The manager of the Red Sox has an opportunity unequalled in terms of communication anywhere else in New England because he commands the attention of the media every single day for seven months, sometimes eight. In theory, it’s his job to parrot the party line as the most public figure in the organization.
But that’s where this tenure as Red Sox manager would be the most tenuous. As manager, I’d be fully honest no matter the situation, even if it meant being critical of those above me or those whom I manage.
Think Billy Martin and George Steinbrenner—without the heavy drinking or infidelity. It’s imperative that the manager be nothing but honest, because this fan base both deserves it and also knows when it’s being BS’d.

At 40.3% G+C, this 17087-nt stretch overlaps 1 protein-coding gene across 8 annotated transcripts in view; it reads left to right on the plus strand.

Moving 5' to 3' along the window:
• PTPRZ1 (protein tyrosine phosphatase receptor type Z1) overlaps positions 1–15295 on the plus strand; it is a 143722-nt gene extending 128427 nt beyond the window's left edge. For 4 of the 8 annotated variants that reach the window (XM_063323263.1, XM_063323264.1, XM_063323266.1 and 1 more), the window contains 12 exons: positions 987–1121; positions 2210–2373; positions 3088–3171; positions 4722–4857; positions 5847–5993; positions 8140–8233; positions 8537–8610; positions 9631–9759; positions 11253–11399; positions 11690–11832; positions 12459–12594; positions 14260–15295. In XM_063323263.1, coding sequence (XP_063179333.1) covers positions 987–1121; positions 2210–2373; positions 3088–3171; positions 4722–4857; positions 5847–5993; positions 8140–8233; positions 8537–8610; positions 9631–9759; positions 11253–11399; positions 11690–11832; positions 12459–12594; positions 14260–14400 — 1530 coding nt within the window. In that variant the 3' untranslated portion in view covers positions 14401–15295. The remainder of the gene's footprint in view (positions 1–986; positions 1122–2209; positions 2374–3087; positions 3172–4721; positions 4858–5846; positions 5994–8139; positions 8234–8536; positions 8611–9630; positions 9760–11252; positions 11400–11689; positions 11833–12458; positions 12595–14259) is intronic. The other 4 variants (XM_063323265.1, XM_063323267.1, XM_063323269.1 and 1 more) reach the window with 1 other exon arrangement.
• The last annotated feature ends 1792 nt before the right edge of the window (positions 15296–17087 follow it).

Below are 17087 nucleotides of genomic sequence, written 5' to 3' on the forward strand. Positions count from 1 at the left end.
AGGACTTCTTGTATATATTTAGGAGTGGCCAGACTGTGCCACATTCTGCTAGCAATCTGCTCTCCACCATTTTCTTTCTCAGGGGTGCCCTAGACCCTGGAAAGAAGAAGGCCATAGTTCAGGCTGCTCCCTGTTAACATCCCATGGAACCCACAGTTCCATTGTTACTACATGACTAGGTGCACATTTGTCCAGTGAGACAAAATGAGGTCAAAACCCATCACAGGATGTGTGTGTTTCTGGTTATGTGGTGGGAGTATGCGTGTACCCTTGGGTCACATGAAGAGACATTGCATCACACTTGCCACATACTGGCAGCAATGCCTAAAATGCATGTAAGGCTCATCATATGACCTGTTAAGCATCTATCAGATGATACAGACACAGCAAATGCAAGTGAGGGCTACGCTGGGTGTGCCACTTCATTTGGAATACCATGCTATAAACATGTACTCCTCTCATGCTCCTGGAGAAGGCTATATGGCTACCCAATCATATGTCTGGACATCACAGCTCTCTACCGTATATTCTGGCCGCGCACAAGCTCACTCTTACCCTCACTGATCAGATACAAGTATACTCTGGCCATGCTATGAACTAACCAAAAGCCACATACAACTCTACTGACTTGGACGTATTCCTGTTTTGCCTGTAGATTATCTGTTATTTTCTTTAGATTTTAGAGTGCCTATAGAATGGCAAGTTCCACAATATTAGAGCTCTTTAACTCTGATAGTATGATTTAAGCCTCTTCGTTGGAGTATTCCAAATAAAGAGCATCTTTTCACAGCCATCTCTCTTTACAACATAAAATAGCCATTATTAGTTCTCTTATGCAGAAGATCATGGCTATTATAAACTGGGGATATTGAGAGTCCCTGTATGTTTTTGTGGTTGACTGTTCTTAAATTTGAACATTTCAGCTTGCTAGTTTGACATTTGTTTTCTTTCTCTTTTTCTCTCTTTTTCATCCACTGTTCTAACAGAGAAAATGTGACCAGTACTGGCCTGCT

The Bobby Valentine debacle was the perfect example of what not to do. Not only was Valentine dishonest and disingenuous with the players, his charade was detected by most sober fans on Day One.
On the other side, players should never find out about a manager’s displeasure or concerns before they’re relayed face-to-face.